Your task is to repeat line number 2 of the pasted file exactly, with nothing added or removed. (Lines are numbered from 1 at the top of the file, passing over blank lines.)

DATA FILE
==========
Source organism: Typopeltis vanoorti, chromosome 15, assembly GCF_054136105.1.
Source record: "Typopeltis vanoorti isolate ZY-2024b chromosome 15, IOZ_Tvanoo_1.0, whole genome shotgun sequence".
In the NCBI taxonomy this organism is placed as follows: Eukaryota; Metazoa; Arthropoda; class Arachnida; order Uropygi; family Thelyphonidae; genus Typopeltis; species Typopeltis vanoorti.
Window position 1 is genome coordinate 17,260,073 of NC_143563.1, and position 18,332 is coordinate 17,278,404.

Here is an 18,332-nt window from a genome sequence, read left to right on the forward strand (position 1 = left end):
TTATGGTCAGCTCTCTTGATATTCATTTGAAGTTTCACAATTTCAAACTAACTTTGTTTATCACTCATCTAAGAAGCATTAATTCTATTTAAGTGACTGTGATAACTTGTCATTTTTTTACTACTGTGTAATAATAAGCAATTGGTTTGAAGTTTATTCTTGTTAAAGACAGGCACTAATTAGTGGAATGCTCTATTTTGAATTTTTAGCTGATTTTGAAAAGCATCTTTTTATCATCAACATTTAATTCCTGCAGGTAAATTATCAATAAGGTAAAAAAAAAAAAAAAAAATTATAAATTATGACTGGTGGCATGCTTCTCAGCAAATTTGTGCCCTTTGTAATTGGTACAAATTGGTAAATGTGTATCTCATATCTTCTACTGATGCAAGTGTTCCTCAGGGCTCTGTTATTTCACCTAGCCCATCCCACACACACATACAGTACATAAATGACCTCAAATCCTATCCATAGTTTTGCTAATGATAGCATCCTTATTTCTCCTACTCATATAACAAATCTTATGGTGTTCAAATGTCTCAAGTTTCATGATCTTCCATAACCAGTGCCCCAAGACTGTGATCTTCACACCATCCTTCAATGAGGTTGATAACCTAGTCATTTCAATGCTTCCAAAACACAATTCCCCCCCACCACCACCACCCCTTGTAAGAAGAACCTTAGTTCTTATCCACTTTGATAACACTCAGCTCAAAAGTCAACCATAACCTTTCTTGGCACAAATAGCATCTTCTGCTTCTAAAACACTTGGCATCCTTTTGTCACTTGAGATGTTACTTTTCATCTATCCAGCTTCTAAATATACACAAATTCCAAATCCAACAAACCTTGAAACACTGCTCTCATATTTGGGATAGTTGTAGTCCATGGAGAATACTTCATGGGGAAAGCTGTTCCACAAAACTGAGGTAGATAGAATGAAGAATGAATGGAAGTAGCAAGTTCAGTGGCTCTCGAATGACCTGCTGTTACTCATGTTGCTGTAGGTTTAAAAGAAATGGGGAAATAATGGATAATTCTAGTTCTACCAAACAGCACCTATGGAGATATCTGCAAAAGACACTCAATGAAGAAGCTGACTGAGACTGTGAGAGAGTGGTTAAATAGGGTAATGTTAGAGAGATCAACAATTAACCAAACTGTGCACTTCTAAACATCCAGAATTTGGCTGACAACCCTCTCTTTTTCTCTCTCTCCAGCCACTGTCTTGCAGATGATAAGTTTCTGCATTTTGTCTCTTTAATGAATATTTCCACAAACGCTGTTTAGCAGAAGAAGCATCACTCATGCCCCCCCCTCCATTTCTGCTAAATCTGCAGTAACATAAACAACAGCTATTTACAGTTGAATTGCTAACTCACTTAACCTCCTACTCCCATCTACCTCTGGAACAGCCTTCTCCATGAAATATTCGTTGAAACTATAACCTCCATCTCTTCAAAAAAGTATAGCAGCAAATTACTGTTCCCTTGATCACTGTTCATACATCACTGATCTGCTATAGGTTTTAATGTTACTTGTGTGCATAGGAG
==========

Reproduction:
Source record: "Typopeltis vanoorti isolate ZY-2024b chromosome 15, IOZ_Tvanoo_1.0, whole genome shotgun sequence".